Taxes and the Tradeoff Theory
Fahid Fayaz Darangay
The tradeoff theory justifies moderate debt ratios. It says that the firm will borrow up to the point where the marginal value of tax shields on additional debt is just offset by the increase in the present value of possible costs of financial distress. Financial distress refers to the costs of bankruptcy or reorganization, and also to the agency costs that arise when the firm’s creditworthiness is in doubt. I discuss some of these costs further below. For now, just assume that costs of financial distress exist, and that the prospect of financial distress can drag down the current market value of the firm.
The tradeoff theory is in immediate trouble on the tax front, because it seems to rule out conservative debt ratios by taxpaying firms. If the theory is right, a value-maximizing firm should never pass up interest tax shields when the probability of financial distress is remotely low. Yet there are many established, profitable companies with superior credit ratings operating for years at low debt ratios, including Microsoft and the major pharmaceutical companies.
These examples are not unusual. About half the firms in Graham’s (2000) sample were paying taxes at the full statutory rate; the average firm in this subsample could have doubled its interest payments in confident expectation of doubled interest tax shields. Graham (pp. 1916, 1934) estimates that these companies could have added 7.5 percent on average to firm value by “levering up” to still-conservative debt ratios. This is not small change. A 7.5 percent deviation from Modigliani and Miller’s (1958) leverage-irrelevance proposition should prompt a vigorous supply response from security issuers. One cannot accept Modigliani and Miller and at the same time ignore many mature corporations’ evident lack of interest in the tax advantages of debt.
Studies of the determinants of actual debt ratios consistently find that the most profitable companies in a given industry tend to borrow the least. For example, Wald (1999) found that profitability was “the single largest determinant of debt/ asset ratios” in cross-sectional tests for the United States, United Kingdom, Germany, France and Japan.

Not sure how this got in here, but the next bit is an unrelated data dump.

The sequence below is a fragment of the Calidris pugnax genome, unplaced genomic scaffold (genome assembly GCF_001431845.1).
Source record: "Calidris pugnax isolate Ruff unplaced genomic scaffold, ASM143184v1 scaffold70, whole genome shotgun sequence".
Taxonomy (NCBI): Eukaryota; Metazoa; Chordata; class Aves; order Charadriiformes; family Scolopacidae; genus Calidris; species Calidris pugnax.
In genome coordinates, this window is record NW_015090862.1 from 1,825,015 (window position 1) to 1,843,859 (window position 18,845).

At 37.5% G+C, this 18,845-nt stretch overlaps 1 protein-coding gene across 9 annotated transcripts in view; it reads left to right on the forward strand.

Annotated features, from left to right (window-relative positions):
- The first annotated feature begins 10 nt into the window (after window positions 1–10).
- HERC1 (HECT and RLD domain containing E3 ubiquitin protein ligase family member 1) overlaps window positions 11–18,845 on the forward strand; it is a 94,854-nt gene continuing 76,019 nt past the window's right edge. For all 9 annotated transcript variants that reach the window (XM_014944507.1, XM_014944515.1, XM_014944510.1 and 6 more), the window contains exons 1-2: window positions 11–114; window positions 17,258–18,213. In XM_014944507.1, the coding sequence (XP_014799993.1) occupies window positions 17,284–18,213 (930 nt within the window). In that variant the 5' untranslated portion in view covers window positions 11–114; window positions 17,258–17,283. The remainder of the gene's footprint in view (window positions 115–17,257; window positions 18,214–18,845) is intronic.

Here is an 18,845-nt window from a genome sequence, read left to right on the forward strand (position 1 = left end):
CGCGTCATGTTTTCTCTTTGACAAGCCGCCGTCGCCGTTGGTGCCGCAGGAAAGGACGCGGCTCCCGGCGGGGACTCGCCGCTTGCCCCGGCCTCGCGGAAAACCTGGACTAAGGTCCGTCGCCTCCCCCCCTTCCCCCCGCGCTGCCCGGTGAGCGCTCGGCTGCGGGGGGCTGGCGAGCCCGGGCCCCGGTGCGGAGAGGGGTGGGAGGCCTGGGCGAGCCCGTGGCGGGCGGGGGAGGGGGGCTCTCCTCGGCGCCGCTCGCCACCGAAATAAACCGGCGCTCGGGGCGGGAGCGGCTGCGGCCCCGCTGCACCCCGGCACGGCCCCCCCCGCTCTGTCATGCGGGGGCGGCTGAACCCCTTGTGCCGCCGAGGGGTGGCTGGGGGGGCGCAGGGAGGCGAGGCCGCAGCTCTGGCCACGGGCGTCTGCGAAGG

High profits mean low debt, and vice versa. But if managers can exploit valuable interest tax shields, as the tradeoff theory predicts, we should observe exactly the opposite relationship. High profitability means that the firm has more taxable income to shield, and that the firm can service more debt without risking financial distress.
The tradeoff theory cannot account for the correlation between high profitability and low debt ratios. It does no good to say (without further explanation) that managers are “excessively conservative” or “not value-maximizing.” That amounts to blaming managers, rather than economists, for the failure of the economists’ theory. Also, an examination of financing tactics quickly dismisses the idea that managers don’t pay attention to taxes.
Floating-rate preferred shares are creatures of the tax code, and a clear illustration of the importance of taxes in financing tactics. These preferreds’ dividend payments are tied to short-term interest rates. This stabilizes the preferreds’ prices. They are purchased by other corporations with excess cash available for short-term investment. The key tax advantage is that only 30 percent of inter-corporate dividends are taxed. The effective corporate tax rate for preferred dividends is therefore .3 3 .35 5.105 or 10.5 percent. The financial innovators who first created floating-rate preferred shares thus created a partially tax-exempt security that acted like a safe, short-term, money-market instrument.